Where Christmas Cards Began
In 2016, around £384 million was spent on Christmas cards in the UK alone. Even though we live in a world where things are becoming more and more digital, it’s great to see that the traditional form of sending season’s greetings remains popular but where did the original Christmas card come from and how have cards evolved over the years?
A long tradition
The custom of sending commercial Christmas cards dates back as far as 1843, when Sir Henry Cole (the first director of the Victoria & Albert Museum in London) suggested creating a special type of greeting to give to friends and professional contacts at Christmas time. After posing the idea to his artist friend John Callcott Horsley, the world’s first Christmas card was designed.
The card’s image was outlined in three panels: the central panel showing three generations of a family raising a toast to the recipient of the card and the two outer panels showing charitable acts, with people giving clothes and food to the poor. Designed to be sold for one shilling each, 2,050 cards were produced but Cole was ahead of his time and his creation wasn’t a commercial success.
The evolution of the Christmas card
As printing methods improved and the cost of postage went down, Christmas cards gained in popularity. In the 1960s, visiting card publisher Charles Goodall & Son commissioned four Christmas card designs that featured images such as holly and robins in the borders. This was a far cry from the imagery that had been used before, which tended to herald the arrival of spring, as opposed to spreading hope and good cheer for Christmas and the New Year.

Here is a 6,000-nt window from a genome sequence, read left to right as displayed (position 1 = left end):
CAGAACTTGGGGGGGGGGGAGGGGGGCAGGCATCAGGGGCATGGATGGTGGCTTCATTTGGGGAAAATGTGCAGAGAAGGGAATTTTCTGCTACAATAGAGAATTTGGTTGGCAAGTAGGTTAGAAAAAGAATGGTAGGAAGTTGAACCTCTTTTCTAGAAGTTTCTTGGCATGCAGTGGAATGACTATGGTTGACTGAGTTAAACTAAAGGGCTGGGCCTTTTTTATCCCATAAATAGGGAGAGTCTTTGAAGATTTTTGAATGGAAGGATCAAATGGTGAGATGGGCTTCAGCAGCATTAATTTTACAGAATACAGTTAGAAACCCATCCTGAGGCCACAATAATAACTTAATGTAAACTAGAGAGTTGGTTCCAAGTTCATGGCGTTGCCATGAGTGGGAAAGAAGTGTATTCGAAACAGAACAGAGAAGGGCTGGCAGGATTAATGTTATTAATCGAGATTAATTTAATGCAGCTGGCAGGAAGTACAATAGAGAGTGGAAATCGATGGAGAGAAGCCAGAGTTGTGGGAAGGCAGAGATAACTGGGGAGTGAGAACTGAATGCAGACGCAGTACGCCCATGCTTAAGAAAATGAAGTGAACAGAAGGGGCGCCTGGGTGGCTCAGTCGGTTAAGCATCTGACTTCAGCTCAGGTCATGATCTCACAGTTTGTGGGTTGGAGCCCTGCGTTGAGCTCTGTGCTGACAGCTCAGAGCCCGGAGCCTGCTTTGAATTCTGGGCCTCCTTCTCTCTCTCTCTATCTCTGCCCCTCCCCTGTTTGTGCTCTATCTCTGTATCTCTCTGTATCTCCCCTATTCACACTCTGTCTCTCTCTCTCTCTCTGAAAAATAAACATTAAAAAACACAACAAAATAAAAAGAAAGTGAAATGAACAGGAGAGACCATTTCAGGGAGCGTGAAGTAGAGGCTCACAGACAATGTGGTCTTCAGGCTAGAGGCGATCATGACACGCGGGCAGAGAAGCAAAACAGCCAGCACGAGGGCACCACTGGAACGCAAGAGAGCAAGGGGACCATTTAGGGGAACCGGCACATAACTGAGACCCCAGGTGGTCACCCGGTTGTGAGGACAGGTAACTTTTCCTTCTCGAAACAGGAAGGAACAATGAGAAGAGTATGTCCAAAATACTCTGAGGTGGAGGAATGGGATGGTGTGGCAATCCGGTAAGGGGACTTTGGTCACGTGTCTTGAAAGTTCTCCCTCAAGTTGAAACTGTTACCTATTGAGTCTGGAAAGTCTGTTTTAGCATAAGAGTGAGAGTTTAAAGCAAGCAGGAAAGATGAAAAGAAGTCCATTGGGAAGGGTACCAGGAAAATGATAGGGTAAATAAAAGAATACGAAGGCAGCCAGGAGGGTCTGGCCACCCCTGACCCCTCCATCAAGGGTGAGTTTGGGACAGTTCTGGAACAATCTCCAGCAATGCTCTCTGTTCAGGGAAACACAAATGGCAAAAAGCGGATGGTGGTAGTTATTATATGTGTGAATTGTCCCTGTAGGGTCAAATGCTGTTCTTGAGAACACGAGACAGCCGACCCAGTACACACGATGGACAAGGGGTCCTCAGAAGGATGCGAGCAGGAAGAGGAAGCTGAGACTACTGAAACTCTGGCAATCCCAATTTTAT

In 1873, lithograph firm Prang and Mayer started designing cards for the mass market in the UK and by the 1880s they were creating five million cards each year. However, their success led to cheaper copycats and Prang and Mayer were eventually driven out of the market.
Over the years, the designs shown on Christmas cards have also changed. In the beginning, they tended to feature pictures such as flowers and fairies or children and animals and they included elaborately designed shapes that had no real connection to the Christmas season. Over time, these designs changed: late Victorian Britain saw the arrival of pictures of snow scenes, robins and nativity scenes and while traditional designs are still a popular choice for many, modern Christmas cards offer a whole lot more. With something to suit all tastes, we now have the choice of humorous cards, those that play music when you open them, elaborate pop-up designs and more.
There is also a growing trend, whereby people are designing their own cards to have them professionally printed. This means that they can send season’s greetings to their friends, family or business contacts in a more personal way. If this is something that appeals to you, contact us at LEFA Print to find out about our bespoke printing service.